There’s no better time to give than the holiday season. From a cookbook that will tell you how to eat your Christmas tree to a cannabis-themed card game, we’ve got you covered with a unique lineup of recent food- and farm-related crowdfunding projects.
Photo by Wordscape photography
Greens For Good
Greens for Good is an initiative born out of the UK social enterprise Farm Urban. Using its new vertical hydroponic farm, the project aims to bring fresh leafy green vegetables to local schools, homes and businesses around Liverpool.
Since 2014, Farm Urban has been working with schools in the area to reconnect people with their food through urban farming. The group is looking to raise £25,000 through a Kickstarter campaign. The £25,000 will go toward conducting outreach to schools, delivering a TEDx talk and providing an initial three-month supply of greens to 100 schools. Farm Urban has reached £15,546 with just less than two weeks to go.
Cover art by Jess Hart.
How to Eat Your Christmas Tree
Julia Georgallis started a supper club almost five years ago that involved cooking Christmas trees instead of taking them straight to the trash. Her cookbook, How to eat your Christmas tree, is a compilation of the recipes she used during those gatherings such as Spruce and fir cured salmon, Christmas tree pickles and spruce-flavoured ice cream. She is aiming to raise £5,000 through Kickstarter before December 8 to pay for the first print run, sell the first batch of books, and pay back those who helped with the project.
Photo courtesy of HomeBiogas.
The New HomeBiogas Generation
The New HomeBiogas Generation is a system that turns organic food waste into gas for cooking and fertilizer for your backyard.
The company, HomeBiogas, launched its second model two years ago on Kickstarter. HomeBiogas claims its new version of the product absorbs more, is easier to set up, and has added space to digest waste. It’s also 100-percent recyclable at the end of its lifecycle. In order to accelerate production and to make it more affordable, the company looked to raise $50,000 on Kickstarter. It has blown well past that goal, raising more than $367,000.
Photo courtesy of Mary Catherine Brouder.
A Price Worth Paying
A Price Worth Paying is an unfinished documentary that hopes to tell the story of Irish farmers Nuala and Pat Geoghegan, who claim that a giant alumina plant on their property poisoned their family and farm animals.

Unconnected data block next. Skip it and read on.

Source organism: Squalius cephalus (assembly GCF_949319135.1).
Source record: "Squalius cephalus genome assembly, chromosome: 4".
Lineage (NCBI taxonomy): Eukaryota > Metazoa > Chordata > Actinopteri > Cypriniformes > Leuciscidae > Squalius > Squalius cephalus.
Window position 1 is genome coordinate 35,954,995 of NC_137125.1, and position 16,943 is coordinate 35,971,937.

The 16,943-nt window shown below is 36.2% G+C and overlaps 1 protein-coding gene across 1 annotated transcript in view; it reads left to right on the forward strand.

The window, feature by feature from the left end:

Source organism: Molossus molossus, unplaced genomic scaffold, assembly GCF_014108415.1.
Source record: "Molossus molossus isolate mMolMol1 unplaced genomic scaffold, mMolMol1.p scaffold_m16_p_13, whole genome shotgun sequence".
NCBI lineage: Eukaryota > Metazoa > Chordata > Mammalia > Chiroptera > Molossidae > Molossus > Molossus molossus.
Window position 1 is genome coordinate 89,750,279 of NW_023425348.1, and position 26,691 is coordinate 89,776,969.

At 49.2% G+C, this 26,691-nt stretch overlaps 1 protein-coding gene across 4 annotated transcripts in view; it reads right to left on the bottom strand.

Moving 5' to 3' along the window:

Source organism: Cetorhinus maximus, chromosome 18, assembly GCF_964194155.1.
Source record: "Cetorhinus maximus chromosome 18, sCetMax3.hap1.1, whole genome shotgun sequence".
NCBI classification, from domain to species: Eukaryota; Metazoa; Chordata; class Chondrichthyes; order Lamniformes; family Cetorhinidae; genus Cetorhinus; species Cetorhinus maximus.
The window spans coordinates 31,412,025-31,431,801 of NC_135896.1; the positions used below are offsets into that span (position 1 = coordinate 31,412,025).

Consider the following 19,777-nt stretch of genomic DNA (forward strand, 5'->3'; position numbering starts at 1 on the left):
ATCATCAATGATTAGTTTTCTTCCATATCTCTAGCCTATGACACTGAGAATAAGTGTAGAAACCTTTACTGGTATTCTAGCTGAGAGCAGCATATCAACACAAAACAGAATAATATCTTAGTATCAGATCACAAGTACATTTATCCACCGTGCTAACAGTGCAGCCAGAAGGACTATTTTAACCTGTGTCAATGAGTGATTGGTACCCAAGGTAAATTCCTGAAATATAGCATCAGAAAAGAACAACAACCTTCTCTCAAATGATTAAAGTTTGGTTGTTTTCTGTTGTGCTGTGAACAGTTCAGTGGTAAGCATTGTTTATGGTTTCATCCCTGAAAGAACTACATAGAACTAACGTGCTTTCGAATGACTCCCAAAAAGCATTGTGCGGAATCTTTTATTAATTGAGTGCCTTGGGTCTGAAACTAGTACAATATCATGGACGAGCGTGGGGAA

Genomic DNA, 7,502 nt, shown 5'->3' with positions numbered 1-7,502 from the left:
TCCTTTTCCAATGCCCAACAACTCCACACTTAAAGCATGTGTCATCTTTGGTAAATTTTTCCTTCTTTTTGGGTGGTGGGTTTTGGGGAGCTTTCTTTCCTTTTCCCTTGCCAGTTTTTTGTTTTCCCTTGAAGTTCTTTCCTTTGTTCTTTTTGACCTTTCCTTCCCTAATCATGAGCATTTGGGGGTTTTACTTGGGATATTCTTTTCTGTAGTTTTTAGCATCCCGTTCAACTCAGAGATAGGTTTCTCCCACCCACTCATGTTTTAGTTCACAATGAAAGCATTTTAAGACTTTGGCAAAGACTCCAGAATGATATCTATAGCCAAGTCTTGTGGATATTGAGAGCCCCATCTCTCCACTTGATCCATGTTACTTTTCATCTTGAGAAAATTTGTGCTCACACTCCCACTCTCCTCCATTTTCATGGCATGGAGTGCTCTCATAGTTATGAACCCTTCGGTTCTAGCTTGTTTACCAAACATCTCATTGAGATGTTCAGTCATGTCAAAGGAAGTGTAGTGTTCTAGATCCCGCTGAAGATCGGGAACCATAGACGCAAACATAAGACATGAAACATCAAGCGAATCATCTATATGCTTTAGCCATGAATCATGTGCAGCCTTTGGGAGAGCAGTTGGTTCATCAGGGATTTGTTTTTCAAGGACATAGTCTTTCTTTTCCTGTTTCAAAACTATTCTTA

While it’s been 36 years since the couple’s farm was derailed, filmmaker Mary Catherine Brouder wants to revisit their story and show how the Irish government allegedly tried to silence the Geoghegan family. Brouder is now trying to raise $10,000 in a Kickstarter campaign, an amount she says will allow the team to finish the documentary, conduct a thorough investigation and pursue multiple sources beyond the family’s testimony.
Ganja: An Educational Weed-Themed Card Game
Ganja is a new card game that aims to educate players on the biology of cannabis as well as the challenges of farming it. Created in Canada, where recreational use of marijuana is already legal, the game’s objective is to see who can grow the largest cannabis farm while dealing with pests such as deer, aphids and male plants.
The Kickstarter target for Ganja is $1,800 (CAD), which will allow its creators to place a bulk print order of 100 decks, while giving early supporters a significant discount on the price of each deck. There are still 49 days in its campaign with only $51 pledged.
Central Brooklyn Food Coop
The Central Brooklyn Food Coop is one of the first urban Black-led food cooperatives in the US and the only one in New York City. The cooperative, which is owned and controlled by its membership, is planning to open a bricks-and-mortar grocery store in the summer of 2020, but it needs some help to fund it. The group has successfully blown past a number of fundraising goals on Kickstarter, securing $52,109 before its deadline last month.